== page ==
An expectant mother in Campbellton says she’s concerned she’ll be forced to drive an hour away to give birth.
“You’re supposed to be excited and looking forward to this day,” Katherine Boutin says, as she prepares to possibly travel when she goes into labour. “Now … I’m scared for it to happen because I don’t know where it’s going to happen.”
Boutin, 30 weeks pregnant, is expecting to give birth to a baby boy.
The Vitalité Health Network called it “extreme patient overload” that forced the closure of several services at the Campbellton Regional Hospital in late November.
Delivery services at the hospital are expected to reopen Monday, but Boutin is concerned about how long that will last.
“Is it going to be short-term or long-term?” she asks. “We just don’t know what’s going on with this hospital and I find it ridiculous.”
For Boutin and other expectant mothers who would go into labour if the service remains closed, they would be forced to drive an hour to Bathurst, or further to Edmundston.
Stephanie Anglehart-Paulin, Campbellton’s mayor, says “it’s just not acceptable.”
“It’s the unavailability,” she says. “When our people need something, we’re an hour away.”
Management of the hospital falls under the health network.
“Vitalité is working diligently in returning to the level of services that we can,” Ted Flemming, New Brunswick’s health minister, tells Global News. “But you have to remember, at this time of year, there’s a higher demand for vacations. It’s Christmas, there’s a number of different things like that.”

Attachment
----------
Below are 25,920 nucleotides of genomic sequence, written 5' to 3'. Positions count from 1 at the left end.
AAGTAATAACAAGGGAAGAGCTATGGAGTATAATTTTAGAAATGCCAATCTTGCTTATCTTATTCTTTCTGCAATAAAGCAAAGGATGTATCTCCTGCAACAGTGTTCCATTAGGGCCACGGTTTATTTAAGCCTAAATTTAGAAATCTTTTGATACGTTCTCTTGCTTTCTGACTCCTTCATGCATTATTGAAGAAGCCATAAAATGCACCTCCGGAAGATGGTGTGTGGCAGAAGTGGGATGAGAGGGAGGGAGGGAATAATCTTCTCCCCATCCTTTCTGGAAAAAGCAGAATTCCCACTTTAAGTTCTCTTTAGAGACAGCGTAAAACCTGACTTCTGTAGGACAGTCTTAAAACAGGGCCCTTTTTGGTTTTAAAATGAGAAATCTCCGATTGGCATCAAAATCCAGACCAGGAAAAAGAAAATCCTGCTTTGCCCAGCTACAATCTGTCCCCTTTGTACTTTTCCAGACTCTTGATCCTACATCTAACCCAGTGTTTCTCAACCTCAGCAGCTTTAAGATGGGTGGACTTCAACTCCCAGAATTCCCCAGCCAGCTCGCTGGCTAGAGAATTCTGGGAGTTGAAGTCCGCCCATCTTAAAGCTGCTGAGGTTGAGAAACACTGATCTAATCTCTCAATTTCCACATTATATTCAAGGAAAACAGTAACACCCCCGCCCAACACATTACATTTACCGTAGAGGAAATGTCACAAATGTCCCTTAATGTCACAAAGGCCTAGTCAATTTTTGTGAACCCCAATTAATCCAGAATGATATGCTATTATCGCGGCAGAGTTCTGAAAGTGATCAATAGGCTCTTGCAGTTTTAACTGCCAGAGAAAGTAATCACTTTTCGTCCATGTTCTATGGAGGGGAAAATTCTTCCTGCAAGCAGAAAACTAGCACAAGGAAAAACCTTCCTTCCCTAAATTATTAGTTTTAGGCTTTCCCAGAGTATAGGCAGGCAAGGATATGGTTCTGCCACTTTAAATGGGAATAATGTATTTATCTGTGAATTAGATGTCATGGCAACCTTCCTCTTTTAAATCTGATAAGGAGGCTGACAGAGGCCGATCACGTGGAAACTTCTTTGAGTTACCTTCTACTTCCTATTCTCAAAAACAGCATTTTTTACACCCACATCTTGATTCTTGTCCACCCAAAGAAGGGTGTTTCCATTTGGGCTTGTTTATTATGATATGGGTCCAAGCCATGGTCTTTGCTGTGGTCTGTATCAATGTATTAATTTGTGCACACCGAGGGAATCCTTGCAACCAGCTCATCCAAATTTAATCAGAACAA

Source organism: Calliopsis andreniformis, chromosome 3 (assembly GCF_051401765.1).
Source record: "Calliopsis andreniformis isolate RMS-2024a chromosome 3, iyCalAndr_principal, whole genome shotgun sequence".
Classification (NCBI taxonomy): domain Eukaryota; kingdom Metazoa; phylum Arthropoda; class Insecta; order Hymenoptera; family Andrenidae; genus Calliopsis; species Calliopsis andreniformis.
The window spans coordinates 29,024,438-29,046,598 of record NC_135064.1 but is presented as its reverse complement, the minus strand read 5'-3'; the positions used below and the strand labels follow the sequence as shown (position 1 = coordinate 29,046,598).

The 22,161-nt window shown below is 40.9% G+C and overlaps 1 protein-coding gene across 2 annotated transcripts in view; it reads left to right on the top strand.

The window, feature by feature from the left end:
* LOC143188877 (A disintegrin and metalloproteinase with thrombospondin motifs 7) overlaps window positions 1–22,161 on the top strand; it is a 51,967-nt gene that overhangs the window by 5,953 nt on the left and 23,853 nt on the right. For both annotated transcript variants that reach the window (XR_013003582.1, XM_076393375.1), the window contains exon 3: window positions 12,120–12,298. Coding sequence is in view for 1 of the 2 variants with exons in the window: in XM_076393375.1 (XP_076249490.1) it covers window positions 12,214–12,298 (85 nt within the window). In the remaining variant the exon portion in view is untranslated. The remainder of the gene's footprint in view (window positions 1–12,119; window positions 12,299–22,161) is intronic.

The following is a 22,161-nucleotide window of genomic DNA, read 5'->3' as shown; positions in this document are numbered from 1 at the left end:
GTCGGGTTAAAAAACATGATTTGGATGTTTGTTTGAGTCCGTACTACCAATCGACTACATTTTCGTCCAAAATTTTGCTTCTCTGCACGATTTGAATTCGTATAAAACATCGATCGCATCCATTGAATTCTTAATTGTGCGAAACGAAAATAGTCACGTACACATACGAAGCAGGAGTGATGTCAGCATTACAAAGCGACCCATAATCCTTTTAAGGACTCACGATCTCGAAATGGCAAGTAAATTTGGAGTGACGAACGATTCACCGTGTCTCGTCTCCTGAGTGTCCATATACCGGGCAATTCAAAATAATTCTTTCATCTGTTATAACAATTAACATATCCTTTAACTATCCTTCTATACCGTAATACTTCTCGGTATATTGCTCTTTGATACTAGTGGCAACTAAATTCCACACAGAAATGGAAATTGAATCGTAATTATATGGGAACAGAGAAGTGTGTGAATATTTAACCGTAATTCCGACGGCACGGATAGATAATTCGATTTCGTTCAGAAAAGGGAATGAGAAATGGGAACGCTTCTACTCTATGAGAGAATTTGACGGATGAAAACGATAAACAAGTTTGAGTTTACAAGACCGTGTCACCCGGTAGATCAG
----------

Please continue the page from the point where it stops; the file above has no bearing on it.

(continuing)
But Flemming acknowledges the provincial government’s important role.
“It’s giving them the resources that they need, making sure that they’re properly funded.”
Boutin suggests there are people coming from neighbouring Quebec to the Campbellton hospital, contributing to the overflow.
“I don’t want to sound mean,” Boutin says. “But… then it leaves us with nowhere to go. Because (the hospital is) overcrowded by either Quebec residents or elderly people that have no place to go in nursing homes either.”
Anglehart-Paulin has additional concerns, indicating some medical staff get transferred around the region.
“I know that it comes down to staff,” she says. “It’s a matter of managing them better. Why is my pediatrician replacing in Edmundston?”
Boutin is trying to prepare herself for the birth, no matter what that means.
“It’s not like I need a hospital bag ready,” she says. “Now, I need to make sure I have towels, a pair of scissors and all this fun stuff in case I end up delivering on the side of the road.”
Gilles Lanteigne, Vitalité’s president and CEO, hasn’t been available for an interview this week. However, in a statement released Dec. 3 he said “things are gradually improving.”